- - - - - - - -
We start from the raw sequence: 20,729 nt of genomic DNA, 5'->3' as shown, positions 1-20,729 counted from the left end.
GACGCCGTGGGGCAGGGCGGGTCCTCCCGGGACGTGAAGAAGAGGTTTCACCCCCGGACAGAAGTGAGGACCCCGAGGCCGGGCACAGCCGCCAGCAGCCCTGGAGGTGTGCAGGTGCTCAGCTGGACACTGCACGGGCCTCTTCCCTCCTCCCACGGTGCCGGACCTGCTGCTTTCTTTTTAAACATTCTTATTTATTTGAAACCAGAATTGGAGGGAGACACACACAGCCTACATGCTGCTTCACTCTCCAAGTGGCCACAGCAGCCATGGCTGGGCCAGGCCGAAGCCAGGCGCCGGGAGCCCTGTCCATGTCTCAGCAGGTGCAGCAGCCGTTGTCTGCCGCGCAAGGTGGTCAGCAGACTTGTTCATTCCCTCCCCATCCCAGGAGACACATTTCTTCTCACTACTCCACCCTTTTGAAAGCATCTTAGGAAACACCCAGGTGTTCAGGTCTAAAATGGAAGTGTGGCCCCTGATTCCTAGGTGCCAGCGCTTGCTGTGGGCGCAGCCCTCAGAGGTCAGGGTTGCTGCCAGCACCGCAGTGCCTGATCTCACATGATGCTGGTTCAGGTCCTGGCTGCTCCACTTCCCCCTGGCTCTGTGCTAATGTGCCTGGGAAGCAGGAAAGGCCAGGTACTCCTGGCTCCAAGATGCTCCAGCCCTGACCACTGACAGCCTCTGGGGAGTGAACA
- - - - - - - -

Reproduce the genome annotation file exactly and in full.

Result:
We start from the raw sequence: 20,729 nt of genomic DNA, 5'->3' as shown, positions 1-20,729 counted from the left end.
GACGCCGTGGGGCAGGGCGGGTCCTCCCGGGACGTGAAGAAGAGGTTTCACCCCCGGACAGAAGTGAGGACCCCGAGGCCGGGCACAGCCGCCAGCAGCCCTGGAGGTGTGCAGGTGCTCAGCTGGACACTGCACGGGCCTCTTCCCTCCTCCCACGGTGCCGGACCTGCTGCTTTCTTTTTAAACATTCTTATTTATTTGAAACCAGAATTGGAGGGAGACACACACAGCCTACATGCTGCTTCACTCTCCAAGTGGCCACAGCAGCCATGGCTGGGCCAGGCCGAAGCCAGGCGCCGGGAGCCCTGTCCATGTCTCAGCAGGTGCAGCAGCCGTTGTCTGCCGCGCAAGGTGGTCAGCAGACTTGTTCATTCCCTCCCCATCCCAGGAGACACATTTCTTCTCACTACTCCACCCTTTTGAAAGCATCTTAGGAAACACCCAGGTGTTCAGGTCTAAAATGGAAGTGTGGCCCCTGATTCCTAGGTGCCAGCGCTTGCTGTGGGCGCAGCCCTCAGAGGTCAGGGTTGCTGCCAGCACCGCAGTGCCTGATCTCACATGATGCTGGTTCAGGTCCTGGCTGCTCCACTTCCCCCTGGCTCTGTGCTAATGTGCCTGGGAAGCAGGAAAGGCCAGGTACTCCTGGCTCCAAGATGCTCCAGCCCTGACCACTGACAGCCTCTGGGGAGTGAACA